Big, Cool Noodle bowl with Roast chicken, Cucumbers, and Fresh Mint
Serves 4

1/2 pound thin dried rice noodles or angel hair pasta
2 cups shredded lettuce or spring mix
3 cups shredded roast chicken, or 1/2 pound grilled shrimp, or 1/2 recipe of
Lemongrass Beef
2 cups peeled and sliced cucumber
1 cup small sprigs of fresh mint and fresh cilantro combined
2 cups mung bean sprout (optional)
1 cup shredded pickled carrots (or regular carrots), optional
1/3 cup thinly sliced green onions
3/4 cup chopped roasted peanuts
double recipe of Everyday Dipping Sauce (recipe follows)

Cook noodles as describe on package. Drain and rinse with cool water and drain again.

Set out 4 big noodle bowls. Divide the ingredients amongst the four bowls, starting with the lettuce, then 1 1/2 cups of noodles per bowl. Put the roast chicken on one side, then the cucumbers, herbs, and any of the optional ingredients that you are using. Sprinkle with the green onions and the peanuts, pour over 1/4 cup of the dipping sauce (or however much you like) over each portion. Serve.

Look I have a Mortar and Pestle

Everyday Dipping Sauce
Makes about 1/2 cup

1 tablespoon chopped garlic
2 tablespoons sugar
1/2 teaspoon chili-garlic sauce, or finely chopped fresh hot red chillies, or 1 teaspoon dried red chili flakes
3 tablespoons fish sauce
3 tablespoons water
2 tablespoons freshly squeezed lime juice

Combine the garlic, sugar, and chili-garlic sauce in the bowl of a mortar and mash to form a paste. Scrape the paste into a small bowl and combine with the liquid ingredients. Stir to combine. Store in a covered jar in the refrigerator.

Everyday Dipping Sauce

This will be my entry for this week's Presto Pasta Nights, hosted by KItchenetta at Got No Milk.

Sunday, May 17, 2009

The Red House

I love old houses. When my husband and I bought our first house in St. Louis, it was a big, old, brick rowhouse, built in 1896. I loved the history of the house, the stories that it held in it's walls. When I walked down the staircase, I would imagine women, holding their long skirts up with one hand, as they made their way down the staircase. So, when I saw, Red House: Being a Mostly Accurate Account of New England's Oldest Continuously Lived-in House, I grabbed it, eager to read.

The Red House is the oldest continuously lived in house in New England. It was built by Walter Hatch in 1646. When he died, he left a will saying that the house could never be sold. It was to be passed down from generation to generation. It was, for over 300 years, until 1965 when Sarah Messer's parents bought the house. The author alternates between telling early history of the house and her own family's history. She does this only marginally successfully. The historical stories of the house are interesting, her family's stories are not. Some of the family stories are relevant and relate to the house, but then others seemed to be tossed in for no apparent reason.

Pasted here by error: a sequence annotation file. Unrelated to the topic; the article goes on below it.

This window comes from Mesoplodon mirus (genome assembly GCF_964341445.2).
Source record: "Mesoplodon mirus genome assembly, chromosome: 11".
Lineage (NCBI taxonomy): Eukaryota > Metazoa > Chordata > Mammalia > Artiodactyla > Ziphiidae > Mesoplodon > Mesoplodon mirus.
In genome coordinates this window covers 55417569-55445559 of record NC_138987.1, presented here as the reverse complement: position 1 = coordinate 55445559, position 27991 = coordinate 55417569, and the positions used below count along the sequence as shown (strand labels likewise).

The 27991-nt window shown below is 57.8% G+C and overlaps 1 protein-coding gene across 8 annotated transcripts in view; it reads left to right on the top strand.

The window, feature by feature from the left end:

At one point, the author describes one of her boyfriends: "He smelled like geraniums, screen doors, metal screws. Once, while walking, he grabbed a handful of apple petals and stuffed them into a tree. "There, this is you," he said."

Snippets and memories like this are tossed in amongst the house's story. It is jarring, and I found myself reading over them quickly, except some of them are just so odd, like the one above, that I tried to figure out the reasoning for including them. And really, unless you're a celebrity, I really don't care what your wore to your prom.

I'm giving this 3 stars based on the parts having to do with the house, the rest would get zero to one stars.

Saturday, May 16, 2009

Weekend Cat Blogging #206

"After scolding one's cat one looks into its face and is seized by the ugly suspicion that it understood every word. And has filed it for reference."- Charlotte Gray

Smudge is my entry for this week's Weekend Cat Blogging hosted by Amar and Luna at Catsynth.

Friday, May 15, 2009

Happy Birthday To Me!

The Best Gift Ever

Happy Birthday to Me!
Happy Birthday to Me!
Happy Birthday Dear Meeeeeee!
Happy Birthday to Me!

The Best Gift Ever's Accessory

Yep, my birthday, May 15th. A pretty good day for a birthday, unless you're a mother. Then you realize that your birthday is always right before, right after, or sometimes even the same day as Mother's Day. I don't know who I need to talk to, but I would like to get Mother's Day moved to October.

But this year, I took the bull by the horns (I am a Taurus after all), and told everyone not to get me anything. No, I'm not one of those "Oh, honey, don't bother getting me anything" kind of people, I'm more of a "Don't worry about it, I've already ordered my gift, thanks".